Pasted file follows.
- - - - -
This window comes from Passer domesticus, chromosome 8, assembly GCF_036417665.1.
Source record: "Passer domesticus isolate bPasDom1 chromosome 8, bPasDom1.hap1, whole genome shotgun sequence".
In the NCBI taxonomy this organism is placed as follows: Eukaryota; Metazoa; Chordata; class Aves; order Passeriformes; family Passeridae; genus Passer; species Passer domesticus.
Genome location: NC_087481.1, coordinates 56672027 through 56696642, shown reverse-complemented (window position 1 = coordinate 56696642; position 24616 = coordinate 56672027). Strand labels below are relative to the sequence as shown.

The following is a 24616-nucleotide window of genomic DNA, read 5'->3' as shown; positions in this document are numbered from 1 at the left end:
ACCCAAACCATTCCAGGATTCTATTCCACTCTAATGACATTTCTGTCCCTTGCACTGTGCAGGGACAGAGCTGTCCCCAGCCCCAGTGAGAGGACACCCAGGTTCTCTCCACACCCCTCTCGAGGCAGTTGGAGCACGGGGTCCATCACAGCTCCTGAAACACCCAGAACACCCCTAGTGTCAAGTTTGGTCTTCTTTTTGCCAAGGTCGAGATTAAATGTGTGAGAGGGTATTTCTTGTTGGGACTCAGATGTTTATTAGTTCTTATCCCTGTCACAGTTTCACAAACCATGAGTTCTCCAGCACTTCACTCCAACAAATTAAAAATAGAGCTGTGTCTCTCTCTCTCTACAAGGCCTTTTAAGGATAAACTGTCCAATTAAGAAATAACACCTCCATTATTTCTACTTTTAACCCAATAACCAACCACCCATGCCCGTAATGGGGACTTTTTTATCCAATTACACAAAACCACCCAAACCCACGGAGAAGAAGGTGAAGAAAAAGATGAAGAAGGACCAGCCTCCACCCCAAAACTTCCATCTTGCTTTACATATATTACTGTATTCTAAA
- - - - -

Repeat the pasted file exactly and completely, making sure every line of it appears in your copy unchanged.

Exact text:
This window comes from Passer domesticus, chromosome 8, assembly GCF_036417665.1.
Source record: "Passer domesticus isolate bPasDom1 chromosome 8, bPasDom1.hap1, whole genome shotgun sequence".
In the NCBI taxonomy this organism is placed as follows: Eukaryota; Metazoa; Chordata; class Aves; order Passeriformes; family Passeridae; genus Passer; species Passer domesticus.
Genome location: NC_087481.1, coordinates 56672027 through 56696642, shown reverse-complemented (window position 1 = coordinate 56696642; position 24616 = coordinate 56672027). Strand labels below are relative to the sequence as shown.

The following is a 24616-nucleotide window of genomic DNA, read 5'->3' as shown; positions in this document are numbered from 1 at the left end:
ACCCAAACCATTCCAGGATTCTATTCCACTCTAATGACATTTCTGTCCCTTGCACTGTGCAGGGACAGAGCTGTCCCCAGCCCCAGTGAGAGGACACCCAGGTTCTCTCCACACCCCTCTCGAGGCAGTTGGAGCACGGGGTCCATCACAGCTCCTGAAACACCCAGAACACCCCTAGTGTCAAGTTTGGTCTTCTTTTTGCCAAGGTCGAGATTAAATGTGTGAGAGGGTATTTCTTGTTGGGACTCAGATGTTTATTAGTTCTTATCCCTGTCACAGTTTCACAAACCATGAGTTCTCCAGCACTTCACTCCAACAAATTAAAAATAGAGCTGTGTCTCTCTCTCTCTACAAGGCCTTTTAAGGATAAACTGTCCAATTAAGAAATAACACCTCCATTATTTCTACTTTTAACCCAATAACCAACCACCCATGCCCGTAATGGGGACTTTTTTATCCAATTACACAAAACCACCCAAACCCACGGAGAAGAAGGTGAAGAAAAAGATGAAGAAGGACCAGCCTCCACCCCAAAACTTCCATCTTGCTTTACATATATTACTGTATTCTAAA